Yesterday, the Senate failed to pass a proposed Constitutional amendment to permit laws banning flag burning. It failed by one vote. Phew!
The rationale behind this vote was a Republican effort to pander to the right wing of their party, especially as the mid-term elections draw near. Plain and simple. Any rhetoric to the contrary is hogwash.
How else to explain this? I mean, when was the last time a flag-burning incident even made news? About 30 years ago? It’s not as if this is something that is crying out for action. A law banning flag burning is about as critically needed right now as a law banning jaywalking on the moon.
Now I know that there are those, due to their distorted sense of what is or is not patriotic, who genuinely believe that such an amendment is important. Still, I find it hard to understand how even these folks can get so worked up about this issue. Many of them are having trouble earning a decent wage; they are watching their pensions and health care benefits evaporate while tax cuts provide benefits mainly to the most wealthy members of our society. Yet, flag burning is where they want to put their energy? Oh well. You don’t have to be rational to vote.
In the end, I would not have gotten too worked up about this issue even if the amendment measure had passed. It’s not as if it will ever have any effect on my daily life. Still, I object on principle and on concerns about a slippery slope. The principle is that Americans should have the right to protest in whatever way they see fit, as long as it does not harm others. It’s a First Amendment issue. As the victims of oppressive governments have been saying for centuries: you must protect the rights of those you disagree with, or someday your rights may be taken away by those who disagree with you!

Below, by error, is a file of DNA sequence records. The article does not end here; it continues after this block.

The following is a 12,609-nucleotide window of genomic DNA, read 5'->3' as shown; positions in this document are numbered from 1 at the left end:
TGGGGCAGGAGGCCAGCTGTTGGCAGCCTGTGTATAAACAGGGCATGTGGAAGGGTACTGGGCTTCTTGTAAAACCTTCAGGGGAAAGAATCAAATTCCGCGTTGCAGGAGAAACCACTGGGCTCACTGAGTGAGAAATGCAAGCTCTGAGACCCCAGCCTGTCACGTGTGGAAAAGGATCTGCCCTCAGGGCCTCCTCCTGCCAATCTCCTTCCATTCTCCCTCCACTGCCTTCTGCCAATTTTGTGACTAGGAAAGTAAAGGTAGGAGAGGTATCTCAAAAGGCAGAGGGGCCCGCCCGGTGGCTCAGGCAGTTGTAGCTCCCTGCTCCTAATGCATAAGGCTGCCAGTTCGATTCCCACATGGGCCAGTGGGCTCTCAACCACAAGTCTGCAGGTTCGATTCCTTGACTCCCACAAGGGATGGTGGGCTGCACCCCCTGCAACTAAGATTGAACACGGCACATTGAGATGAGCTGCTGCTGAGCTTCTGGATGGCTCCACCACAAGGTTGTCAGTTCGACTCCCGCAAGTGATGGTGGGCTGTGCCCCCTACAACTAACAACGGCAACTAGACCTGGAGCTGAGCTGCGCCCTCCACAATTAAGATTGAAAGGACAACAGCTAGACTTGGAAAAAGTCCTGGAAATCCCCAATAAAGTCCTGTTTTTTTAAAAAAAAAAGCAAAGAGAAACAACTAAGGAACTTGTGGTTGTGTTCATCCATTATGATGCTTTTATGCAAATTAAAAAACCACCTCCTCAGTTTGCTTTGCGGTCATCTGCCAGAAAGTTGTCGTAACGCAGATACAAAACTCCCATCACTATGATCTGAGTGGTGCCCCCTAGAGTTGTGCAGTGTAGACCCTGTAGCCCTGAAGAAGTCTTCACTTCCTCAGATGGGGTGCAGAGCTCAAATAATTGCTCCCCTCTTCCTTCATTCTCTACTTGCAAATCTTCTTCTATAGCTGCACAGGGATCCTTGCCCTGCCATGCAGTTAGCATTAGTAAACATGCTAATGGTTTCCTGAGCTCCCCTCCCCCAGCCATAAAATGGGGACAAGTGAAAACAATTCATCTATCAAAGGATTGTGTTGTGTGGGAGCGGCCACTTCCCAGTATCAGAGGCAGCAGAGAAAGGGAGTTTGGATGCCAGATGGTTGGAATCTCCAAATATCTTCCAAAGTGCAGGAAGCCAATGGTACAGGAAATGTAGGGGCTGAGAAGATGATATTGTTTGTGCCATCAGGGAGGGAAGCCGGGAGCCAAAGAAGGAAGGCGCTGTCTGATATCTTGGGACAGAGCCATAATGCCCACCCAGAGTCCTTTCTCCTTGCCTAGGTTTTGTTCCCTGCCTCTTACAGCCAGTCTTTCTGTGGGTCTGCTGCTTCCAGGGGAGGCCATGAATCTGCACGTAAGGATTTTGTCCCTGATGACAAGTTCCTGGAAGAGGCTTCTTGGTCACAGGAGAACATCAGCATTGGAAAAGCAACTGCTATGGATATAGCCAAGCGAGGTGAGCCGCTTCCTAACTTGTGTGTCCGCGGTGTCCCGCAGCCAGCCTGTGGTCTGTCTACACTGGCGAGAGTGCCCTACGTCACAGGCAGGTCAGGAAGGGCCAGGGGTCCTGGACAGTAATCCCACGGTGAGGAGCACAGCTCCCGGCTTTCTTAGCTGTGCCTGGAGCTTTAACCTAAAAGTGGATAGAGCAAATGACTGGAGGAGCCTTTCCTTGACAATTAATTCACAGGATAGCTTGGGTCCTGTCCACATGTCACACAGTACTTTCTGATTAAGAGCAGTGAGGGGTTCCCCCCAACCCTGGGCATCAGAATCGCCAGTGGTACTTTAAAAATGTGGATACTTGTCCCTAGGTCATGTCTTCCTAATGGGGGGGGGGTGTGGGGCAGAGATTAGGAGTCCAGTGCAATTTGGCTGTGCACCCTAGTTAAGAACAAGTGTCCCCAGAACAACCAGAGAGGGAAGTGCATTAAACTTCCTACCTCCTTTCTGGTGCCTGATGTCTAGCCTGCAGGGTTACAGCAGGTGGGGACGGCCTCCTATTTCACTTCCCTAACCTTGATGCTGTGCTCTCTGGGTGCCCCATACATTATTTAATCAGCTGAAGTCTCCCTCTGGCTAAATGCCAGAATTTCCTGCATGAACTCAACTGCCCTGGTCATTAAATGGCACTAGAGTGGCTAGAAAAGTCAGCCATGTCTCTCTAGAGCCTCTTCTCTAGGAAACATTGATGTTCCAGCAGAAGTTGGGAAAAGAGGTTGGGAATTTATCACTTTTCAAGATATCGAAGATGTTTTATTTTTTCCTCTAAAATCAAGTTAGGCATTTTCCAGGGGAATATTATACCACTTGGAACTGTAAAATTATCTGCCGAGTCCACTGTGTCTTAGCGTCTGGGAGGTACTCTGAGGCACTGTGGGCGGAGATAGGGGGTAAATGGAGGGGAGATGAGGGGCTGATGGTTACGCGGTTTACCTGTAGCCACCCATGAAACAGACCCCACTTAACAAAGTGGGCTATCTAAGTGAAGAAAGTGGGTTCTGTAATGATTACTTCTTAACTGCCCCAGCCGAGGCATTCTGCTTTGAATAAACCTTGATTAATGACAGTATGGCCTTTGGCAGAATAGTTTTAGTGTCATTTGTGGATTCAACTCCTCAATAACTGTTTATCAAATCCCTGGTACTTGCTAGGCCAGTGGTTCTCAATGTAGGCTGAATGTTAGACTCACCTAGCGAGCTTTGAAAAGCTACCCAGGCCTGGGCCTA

Finally, I see that Dianne Feinstein, one of the Senators from my new home state of California, voted in support of this bill. Now Dianne is a Democrat, and someone who I had assumed was generally aware of her surroundings and showing no indication of brain trauma. So I was hard pressed to understand her motivation here. As I have now learned (see this Web site), Diane’s decision here is not exactly an isolated incident. Oh well.